Pap smears: no longer a thing in Australia from 1st December 2017 [1], and a recent example of over treatment due to early detection capabilities getting ahead of early prediction capabilities, as highlighted by Mukherjee in his "Cancer's Invasion Equation". [2]

A whole generation of young women underwent unnecessary operations due to a limited understanding of cellular changes in the cervix coupled with - perhaps - an institutional bias to intervene. The new changes will avoid this, as AMA president Michael Gannon emphasised in a post [3] this year:

"The old system was never particularly good in detecting Cervix Cancer in women under the age of 25."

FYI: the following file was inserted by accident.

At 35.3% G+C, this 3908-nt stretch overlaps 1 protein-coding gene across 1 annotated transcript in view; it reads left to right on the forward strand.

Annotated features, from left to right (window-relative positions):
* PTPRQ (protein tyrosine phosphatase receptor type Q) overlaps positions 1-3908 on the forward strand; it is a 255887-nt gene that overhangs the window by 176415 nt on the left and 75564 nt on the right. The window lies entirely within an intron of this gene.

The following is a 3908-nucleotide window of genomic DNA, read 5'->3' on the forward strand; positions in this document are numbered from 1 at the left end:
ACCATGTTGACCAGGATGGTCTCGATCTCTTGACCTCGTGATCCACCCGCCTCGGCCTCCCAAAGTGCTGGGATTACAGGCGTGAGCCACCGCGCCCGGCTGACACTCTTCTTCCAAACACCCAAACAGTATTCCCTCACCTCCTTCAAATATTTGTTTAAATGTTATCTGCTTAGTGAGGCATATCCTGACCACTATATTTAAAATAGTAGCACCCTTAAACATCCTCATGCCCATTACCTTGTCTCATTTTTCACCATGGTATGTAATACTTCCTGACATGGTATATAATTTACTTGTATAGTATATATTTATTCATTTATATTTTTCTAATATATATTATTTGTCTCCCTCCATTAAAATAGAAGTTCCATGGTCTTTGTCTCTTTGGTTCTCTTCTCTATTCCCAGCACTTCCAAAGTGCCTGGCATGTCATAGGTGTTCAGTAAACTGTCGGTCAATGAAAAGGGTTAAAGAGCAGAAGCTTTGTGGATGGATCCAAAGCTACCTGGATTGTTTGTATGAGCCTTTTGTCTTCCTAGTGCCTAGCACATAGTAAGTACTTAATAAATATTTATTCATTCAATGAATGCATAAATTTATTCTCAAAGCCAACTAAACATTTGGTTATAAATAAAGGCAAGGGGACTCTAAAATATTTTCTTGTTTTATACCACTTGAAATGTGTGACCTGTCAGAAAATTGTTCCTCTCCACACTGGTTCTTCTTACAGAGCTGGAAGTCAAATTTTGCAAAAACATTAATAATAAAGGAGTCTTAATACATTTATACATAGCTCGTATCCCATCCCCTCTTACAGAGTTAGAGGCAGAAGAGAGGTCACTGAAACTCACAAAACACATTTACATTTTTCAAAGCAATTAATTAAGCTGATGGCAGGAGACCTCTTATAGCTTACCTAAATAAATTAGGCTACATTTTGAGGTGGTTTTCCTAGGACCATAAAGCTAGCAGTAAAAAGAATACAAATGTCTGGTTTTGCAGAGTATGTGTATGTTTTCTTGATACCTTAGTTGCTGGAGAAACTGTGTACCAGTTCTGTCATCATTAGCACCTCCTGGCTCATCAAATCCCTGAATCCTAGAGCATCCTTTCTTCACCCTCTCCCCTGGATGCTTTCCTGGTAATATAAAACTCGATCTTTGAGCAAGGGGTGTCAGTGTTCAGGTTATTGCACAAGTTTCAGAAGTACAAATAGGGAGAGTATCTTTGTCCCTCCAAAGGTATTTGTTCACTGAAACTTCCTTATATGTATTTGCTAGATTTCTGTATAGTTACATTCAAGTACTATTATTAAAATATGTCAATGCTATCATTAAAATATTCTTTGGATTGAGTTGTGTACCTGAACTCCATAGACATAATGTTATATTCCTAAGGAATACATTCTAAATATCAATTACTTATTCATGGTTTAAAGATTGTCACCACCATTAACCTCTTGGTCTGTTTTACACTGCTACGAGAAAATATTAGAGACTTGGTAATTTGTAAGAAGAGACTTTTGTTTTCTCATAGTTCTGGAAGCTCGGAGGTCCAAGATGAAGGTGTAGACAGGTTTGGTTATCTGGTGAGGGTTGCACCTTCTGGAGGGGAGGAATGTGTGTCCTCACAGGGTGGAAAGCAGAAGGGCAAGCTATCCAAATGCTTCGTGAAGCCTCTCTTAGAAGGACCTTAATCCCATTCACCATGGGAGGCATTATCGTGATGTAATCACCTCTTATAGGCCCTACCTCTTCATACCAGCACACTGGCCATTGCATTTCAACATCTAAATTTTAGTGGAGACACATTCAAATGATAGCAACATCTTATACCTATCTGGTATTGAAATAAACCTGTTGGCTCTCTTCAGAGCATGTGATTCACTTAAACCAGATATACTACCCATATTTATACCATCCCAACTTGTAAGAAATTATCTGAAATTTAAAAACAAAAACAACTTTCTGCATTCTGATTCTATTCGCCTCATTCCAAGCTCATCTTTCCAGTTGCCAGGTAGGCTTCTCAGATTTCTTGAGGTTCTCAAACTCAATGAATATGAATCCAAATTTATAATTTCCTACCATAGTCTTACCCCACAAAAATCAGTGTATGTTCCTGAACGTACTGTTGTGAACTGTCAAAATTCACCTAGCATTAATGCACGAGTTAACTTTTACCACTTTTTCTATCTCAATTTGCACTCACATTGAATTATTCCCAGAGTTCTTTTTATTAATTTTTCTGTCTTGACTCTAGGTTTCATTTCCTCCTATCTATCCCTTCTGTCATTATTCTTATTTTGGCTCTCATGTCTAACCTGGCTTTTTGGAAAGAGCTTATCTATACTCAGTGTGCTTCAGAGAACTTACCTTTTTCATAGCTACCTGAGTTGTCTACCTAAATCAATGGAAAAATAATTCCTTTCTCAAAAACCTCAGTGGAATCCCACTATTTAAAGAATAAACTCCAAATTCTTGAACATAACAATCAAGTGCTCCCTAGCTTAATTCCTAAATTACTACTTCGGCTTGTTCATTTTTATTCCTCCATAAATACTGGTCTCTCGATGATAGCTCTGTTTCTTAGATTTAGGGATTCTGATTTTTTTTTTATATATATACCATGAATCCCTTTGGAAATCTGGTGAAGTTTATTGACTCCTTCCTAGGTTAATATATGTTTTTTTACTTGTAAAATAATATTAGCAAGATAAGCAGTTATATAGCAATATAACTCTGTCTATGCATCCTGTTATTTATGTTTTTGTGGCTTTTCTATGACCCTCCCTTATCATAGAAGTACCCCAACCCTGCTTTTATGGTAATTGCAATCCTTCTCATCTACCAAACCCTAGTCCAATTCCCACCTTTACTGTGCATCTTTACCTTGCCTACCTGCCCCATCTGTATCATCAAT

" will mean that thousands of women will avoid surgery historically performed (in good faith) to reduce the risk of progression to severe pre-cancerous changes or Cervix Cancer."


  • the Medical Service Advisory Committee recommended these changes at the start of 2014 [4]. Why has it taken four years (and how many unnecessary pap smears and operations) for these changes to be implemented?

  • where is the institutional analysis on how a faulty test managed to run for two decades giving false positives and causing significant stress, anxiety and unnecessary intervention? At the very least you would expect institutions to do a post-mortem on this and come back to society with a course of action to more rigorously vet national programs before they are rolled out.